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Ropes tells Harmony council "tough times ahead"


Fri, Dec 12th, 2008
Posted in Government

HARMONY - Senator Sharon Ropes visited the Harmony City Council on December 9th to discuss the state's budget and the economic situation. She was there to answer questions and hear from the council about the challenges that Harmony is facing. Ropes had already been at Harmony Healthcare and other businesses earlier that day. She will be taking suggestions and concerns to the capitol during the next legislative session.

Ropes explained that many cuts are going to be made at the state level, and she's interested in how it will affect the small cities, which she considers an extension of state government.

"We need to come up with different ways to make cuts," said Ropes. "There are going to be services and resources lost due to the cuts. It's a human problem, not a math problem."

Ropes said it will be a difficult time coming up, but we will get through it. "I don't want to sugar coat it," she said. "It's going to be bad."

The state legislature is facing a $5.2 billion shortfall in the budget, and is looking to make some huge cuts. One of the cuts could be LGA, or Local Government Aid, that cities receive from the state twice a year. The next LGA payment is coming up this month. Right now, cities are unsure of whether they will get some of the money, all of it, or none at all.

City Administrator Jerome Illg pointed out that the only revenue the city has comes from property taxes and LGA, and right now that is his biggest concern. He added that the city has been expecting money in December and can't change what they have spent the past six months.

Mayor Dave Kingsley mentioned that they have subsidized the sewer out of the General Fund, and if they don't get the money, sewer rates will have to be raised.

Ropes said the state needs to collect sufficient funds at the state levels to make sure they can pay the cities. When they don't, cities have to turn to the tax payers. She and others are speaking out against that kind of budgeting.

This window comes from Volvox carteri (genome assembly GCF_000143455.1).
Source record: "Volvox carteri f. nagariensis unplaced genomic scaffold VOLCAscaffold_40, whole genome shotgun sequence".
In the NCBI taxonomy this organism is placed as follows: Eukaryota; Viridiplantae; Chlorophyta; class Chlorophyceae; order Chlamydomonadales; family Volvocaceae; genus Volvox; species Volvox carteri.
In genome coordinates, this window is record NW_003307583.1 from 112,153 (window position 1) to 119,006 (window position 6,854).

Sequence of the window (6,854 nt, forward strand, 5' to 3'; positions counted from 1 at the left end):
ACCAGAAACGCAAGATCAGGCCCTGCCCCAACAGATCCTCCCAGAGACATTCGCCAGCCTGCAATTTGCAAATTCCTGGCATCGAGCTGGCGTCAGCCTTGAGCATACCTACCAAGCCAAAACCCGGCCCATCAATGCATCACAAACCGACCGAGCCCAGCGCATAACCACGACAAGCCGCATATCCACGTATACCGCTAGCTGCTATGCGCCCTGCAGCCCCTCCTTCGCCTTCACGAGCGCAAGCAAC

Council member Linda Grover said Harmony is in a better position to weather this than some communities, but they are still going into their reserves just to maintain. Even though they have kept the budget increase down to two percent, it is taking the city down to bare bones.

So many cities have been making cuts and trimming their budgets already, and have no place left to cut. Ropes suggested doing a budget exercise to plan for an LGA cut of five percent, as well as ten percent, just to get in the frame of mind of what they will need to plan for.

"The problem is that the economy is slowing down, and people are not spending as much," said Ropes. "Money is not being spent so it is not in the state's revenue projections."

Ropes stated other communities, schools and even other countries are feeling the effects of the poor economical situation in America. She added that everything is on the table for consideration, and all options are being considered at this point.

"What we need to do when spending money is to keep jobs, keep people in their homes, keep roads open, public safety and education," said Ropes. "The cuts we make need to benefit all of us."

Ropes said small towns like Harmony are going to weather the hard times better than larger cities that have big businesses. "It's stabilizes the economy," she said. "You don't put all of your eggs into one basket, so that when the basket gets a leak, you don't lose everything." She also mentioned the town still has a pharmacy and a grocery store and other businesses.